Sunshine Coast death negative to Hendra virus

Racing Queensland Limited has advised that a horse recently transported from Ballarat to the Sunshine Coast which died on Sunday night tested negative to Hendra virus.

RQL director of integrity operations Jamie Orchard said the horse exhibited respiratory symptoms during the trip north and samples were taken to exclude the possibility of Hendra virus during an overnight stop.  

“Subsequent analysis proved negative to the virus,” he said.  “While the horse in this case was not suffering from Hendra virus, this case serves as another reminder to industry participants to remain vigilant.”

Meanwhile, Queensland Horse Council president Debbie Dekker appealed for calm as the industry deals with a growing number of deaths from Hendra virus.

“The priority is to get all the horses away from those areas where flying foxes are feeding at night,” Dekker said.  “If you can’t lock them up in a covered shelter or a stable, at least remove them from paddock with trees.”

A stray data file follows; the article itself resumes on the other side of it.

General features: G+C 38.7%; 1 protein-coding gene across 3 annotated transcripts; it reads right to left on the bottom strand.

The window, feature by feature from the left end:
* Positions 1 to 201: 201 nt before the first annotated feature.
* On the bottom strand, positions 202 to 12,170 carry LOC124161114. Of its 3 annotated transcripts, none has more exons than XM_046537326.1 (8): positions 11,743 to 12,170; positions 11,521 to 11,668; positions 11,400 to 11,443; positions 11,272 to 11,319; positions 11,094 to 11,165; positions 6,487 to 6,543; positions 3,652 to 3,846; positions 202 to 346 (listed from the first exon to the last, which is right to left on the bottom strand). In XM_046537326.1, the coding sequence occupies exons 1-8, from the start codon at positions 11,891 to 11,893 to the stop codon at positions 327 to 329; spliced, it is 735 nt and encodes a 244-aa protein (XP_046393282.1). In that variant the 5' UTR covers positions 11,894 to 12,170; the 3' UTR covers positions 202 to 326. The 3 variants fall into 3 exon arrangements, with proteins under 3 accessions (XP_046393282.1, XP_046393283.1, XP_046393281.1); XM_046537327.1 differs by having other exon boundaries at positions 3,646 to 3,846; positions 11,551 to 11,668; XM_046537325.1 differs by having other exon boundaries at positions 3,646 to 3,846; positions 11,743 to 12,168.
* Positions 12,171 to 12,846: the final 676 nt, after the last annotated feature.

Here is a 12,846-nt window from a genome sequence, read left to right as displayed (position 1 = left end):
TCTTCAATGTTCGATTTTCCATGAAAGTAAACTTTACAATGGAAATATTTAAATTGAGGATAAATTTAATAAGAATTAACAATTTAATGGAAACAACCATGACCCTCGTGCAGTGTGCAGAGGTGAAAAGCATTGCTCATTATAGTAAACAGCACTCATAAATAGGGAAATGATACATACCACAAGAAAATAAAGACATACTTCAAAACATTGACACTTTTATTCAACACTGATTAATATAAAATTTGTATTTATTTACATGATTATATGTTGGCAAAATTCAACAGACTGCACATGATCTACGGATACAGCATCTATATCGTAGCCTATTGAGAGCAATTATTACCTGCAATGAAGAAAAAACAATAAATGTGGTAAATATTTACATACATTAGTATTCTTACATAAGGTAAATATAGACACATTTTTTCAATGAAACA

Her statement comes in the wake of Federal MP Bob Katter’s call for the bats to be shot.

But Dr Kerryn Parry-Jones, from the University of Sydney, says even if they’re moved or culled, new populations will return.

“Flying foxes are highly migratory.  They’re in an area because there’s food there,” she said.  “So if you have food sources for say 10,000 animals, even if you kill all those 10,000 within a very short period of time, you can expect more bats coming in.”

Biosecurity Queensland representative Pat Kalinowski was at Deagon racecourse on Tuesday morning discussing Hendra Virus issues.

Any possible cases of Hendra virus should be immediately reported to Biosecurity Queensland on 13 25 23